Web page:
Boris Johnson has defended Gavin Williamson – despite the Education Secretary coming under fire after thousands of pupils had their results downgraded.
The Prime Minister, speaking during a visit to Northern Ireland, described the exams system as “robust”.
And he told reporters that the results published on Thursday are “good” and are “dependable for employers”.
“Plus, there’s a record number of students, of pupils, from disadvantaged backgrounds who now as a result of these grades, will be able to go to university.”
Asked if he has confidence in Mr Williamson, he said: “Of course I do, but I think this is a robust system and it’s one that is dependable for employers.
“It’s very important that for years to come people should be able to look at these grades and think these are robust, these are dependable.”
The Prime Minister also said that more pupils from disadvantaged backgrounds are able to go to university.
He said: “I think obviously it was going to be very difficult in the absence of formal proper exams this year of the kind that we normally have because of the virus, we’ve had to put in the system we have.
“I do think it’s robust and as I say, a couple of things I think are very important – first of all, more students than ever before are able to go to their university of choice, to do the course of their choice.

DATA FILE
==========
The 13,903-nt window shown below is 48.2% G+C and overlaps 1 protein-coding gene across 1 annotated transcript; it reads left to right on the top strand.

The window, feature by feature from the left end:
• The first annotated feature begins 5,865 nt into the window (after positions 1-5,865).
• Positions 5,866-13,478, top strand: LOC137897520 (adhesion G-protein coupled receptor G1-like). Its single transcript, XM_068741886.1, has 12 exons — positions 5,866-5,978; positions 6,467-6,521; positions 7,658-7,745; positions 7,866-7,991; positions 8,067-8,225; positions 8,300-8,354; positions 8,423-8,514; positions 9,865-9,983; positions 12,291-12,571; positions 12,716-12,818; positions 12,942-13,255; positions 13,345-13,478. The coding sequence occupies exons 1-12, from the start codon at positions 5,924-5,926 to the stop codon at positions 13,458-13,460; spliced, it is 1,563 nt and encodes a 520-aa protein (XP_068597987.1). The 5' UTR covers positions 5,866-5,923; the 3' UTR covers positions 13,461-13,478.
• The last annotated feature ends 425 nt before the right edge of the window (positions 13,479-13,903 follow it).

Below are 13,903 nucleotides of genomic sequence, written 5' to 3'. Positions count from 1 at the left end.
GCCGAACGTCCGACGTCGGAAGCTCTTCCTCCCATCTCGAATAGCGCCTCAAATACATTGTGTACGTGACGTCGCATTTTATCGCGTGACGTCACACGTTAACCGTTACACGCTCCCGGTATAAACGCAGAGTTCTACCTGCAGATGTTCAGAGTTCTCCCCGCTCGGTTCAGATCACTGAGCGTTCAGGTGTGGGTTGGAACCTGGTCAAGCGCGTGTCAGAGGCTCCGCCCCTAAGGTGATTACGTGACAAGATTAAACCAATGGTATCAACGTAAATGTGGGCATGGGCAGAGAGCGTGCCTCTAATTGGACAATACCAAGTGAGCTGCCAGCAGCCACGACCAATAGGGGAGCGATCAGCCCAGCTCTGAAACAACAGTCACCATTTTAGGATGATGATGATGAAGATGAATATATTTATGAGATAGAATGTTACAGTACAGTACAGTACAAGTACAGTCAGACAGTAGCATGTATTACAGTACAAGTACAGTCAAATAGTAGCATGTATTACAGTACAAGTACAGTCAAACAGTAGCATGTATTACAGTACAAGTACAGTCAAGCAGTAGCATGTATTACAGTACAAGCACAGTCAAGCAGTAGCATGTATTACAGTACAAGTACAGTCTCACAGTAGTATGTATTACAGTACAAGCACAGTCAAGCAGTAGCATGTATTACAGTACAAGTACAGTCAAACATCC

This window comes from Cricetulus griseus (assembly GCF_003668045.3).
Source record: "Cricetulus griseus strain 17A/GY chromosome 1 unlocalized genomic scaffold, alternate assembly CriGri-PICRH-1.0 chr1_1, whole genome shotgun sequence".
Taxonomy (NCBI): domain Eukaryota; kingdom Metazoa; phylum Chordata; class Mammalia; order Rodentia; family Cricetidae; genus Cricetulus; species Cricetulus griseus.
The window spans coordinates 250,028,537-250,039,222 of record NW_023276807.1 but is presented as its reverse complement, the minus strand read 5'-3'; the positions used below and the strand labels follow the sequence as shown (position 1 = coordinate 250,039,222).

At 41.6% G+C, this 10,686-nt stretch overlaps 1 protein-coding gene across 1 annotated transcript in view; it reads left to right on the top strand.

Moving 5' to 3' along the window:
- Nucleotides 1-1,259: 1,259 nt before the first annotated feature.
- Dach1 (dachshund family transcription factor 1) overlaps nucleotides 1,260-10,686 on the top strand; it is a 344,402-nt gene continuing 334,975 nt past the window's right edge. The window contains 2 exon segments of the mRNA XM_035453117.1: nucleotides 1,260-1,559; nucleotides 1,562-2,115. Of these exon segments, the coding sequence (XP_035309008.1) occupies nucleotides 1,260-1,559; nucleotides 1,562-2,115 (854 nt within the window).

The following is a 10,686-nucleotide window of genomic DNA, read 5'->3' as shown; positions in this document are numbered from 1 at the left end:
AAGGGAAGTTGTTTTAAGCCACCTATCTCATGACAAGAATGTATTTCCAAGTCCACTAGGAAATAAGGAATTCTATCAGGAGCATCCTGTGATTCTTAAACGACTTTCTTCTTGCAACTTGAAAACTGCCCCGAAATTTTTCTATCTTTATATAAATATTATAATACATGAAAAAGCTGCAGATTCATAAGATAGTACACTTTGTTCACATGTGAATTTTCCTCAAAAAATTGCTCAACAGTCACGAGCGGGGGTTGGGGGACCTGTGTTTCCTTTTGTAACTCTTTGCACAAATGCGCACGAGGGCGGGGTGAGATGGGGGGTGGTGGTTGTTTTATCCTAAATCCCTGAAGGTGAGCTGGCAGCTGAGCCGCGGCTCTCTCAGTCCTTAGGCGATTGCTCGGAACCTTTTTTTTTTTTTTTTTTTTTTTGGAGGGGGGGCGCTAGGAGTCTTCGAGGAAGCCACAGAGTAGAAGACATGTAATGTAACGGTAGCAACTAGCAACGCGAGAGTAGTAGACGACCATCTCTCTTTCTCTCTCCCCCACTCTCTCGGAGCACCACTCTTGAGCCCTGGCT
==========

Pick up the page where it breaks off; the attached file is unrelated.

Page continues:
“And on your point about kids, pupils from disadvantaged backgrounds, more than ever before are now able to go to university, are going to university this year as a result of the grades they’ve got today.”
Mr Johnson added that where pupils feel they could have done better in their results, they will be able to resit exams.
“Where pupils are disappointed, where they feel that they could have done better, where they feel that there’s an injustice been done to them, there is the possibility of appeal and they can resit, they can take a resit this autumn as well,” said the Prime Minister.
“But looking at the big picture, I think overall we’ve got a very robust set of grades, plus you’ve got the situation in which more pupils than ever before are getting their first choice course at university and more kids from disadvantaged backgrounds going to university.”